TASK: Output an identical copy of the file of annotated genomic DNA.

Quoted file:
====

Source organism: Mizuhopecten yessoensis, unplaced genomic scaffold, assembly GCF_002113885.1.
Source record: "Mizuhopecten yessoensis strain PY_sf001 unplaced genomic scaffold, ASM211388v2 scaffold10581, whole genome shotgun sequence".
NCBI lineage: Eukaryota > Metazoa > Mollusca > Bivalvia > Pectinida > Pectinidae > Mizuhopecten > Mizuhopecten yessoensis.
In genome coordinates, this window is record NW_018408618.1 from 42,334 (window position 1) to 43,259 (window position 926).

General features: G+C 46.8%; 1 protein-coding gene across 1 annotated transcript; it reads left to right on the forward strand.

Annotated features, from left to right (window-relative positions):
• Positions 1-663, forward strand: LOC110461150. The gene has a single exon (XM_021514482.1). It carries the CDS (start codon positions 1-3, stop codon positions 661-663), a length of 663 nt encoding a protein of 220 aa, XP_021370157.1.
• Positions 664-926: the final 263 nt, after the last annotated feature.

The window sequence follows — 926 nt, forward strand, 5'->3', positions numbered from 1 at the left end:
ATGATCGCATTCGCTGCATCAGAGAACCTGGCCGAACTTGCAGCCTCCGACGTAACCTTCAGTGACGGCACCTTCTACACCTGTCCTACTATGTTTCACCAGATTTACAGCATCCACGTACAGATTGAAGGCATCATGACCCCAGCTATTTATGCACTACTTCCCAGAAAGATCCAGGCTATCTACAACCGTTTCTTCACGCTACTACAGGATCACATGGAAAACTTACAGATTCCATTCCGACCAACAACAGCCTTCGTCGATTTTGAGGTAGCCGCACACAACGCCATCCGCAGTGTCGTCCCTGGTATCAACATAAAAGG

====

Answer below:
Source organism: Mizuhopecten yessoensis, unplaced genomic scaffold, assembly GCF_002113885.1.
Source record: "Mizuhopecten yessoensis strain PY_sf001 unplaced genomic scaffold, ASM211388v2 scaffold10581, whole genome shotgun sequence".
NCBI lineage: Eukaryota > Metazoa > Mollusca > Bivalvia > Pectinida > Pectinidae > Mizuhopecten > Mizuhopecten yessoensis.
In genome coordinates, this window is record NW_018408618.1 from 42,334 (window position 1) to 43,259 (window position 926).

General features: G+C 46.8%; 1 protein-coding gene across 1 annotated transcript; it reads left to right on the forward strand.

Annotated features, from left to right (window-relative positions):
• Positions 1-663, forward strand: LOC110461150. The gene has a single exon (XM_021514482.1). It carries the CDS (start codon positions 1-3, stop codon positions 661-663), a length of 663 nt encoding a protein of 220 aa, XP_021370157.1.
• Positions 664-926: the final 263 nt, after the last annotated feature.

The window sequence follows — 926 nt, forward strand, 5'->3', positions numbered from 1 at the left end:
ATGATCGCATTCGCTGCATCAGAGAACCTGGCCGAACTTGCAGCCTCCGACGTAACCTTCAGTGACGGCACCTTCTACACCTGTCCTACTATGTTTCACCAGATTTACAGCATCCACGTACAGATTGAAGGCATCATGACCCCAGCTATTTATGCACTACTTCCCAGAAAGATCCAGGCTATCTACAACCGTTTCTTCACGCTACTACAGGATCACATGGAAAACTTACAGATTCCATTCCGACCAACAACAGCCTTCGTCGATTTTGAGGTAGCCGCACACAACGCCATCCGCAGTGTCGTCCCTGGTATCAACATAAAAGG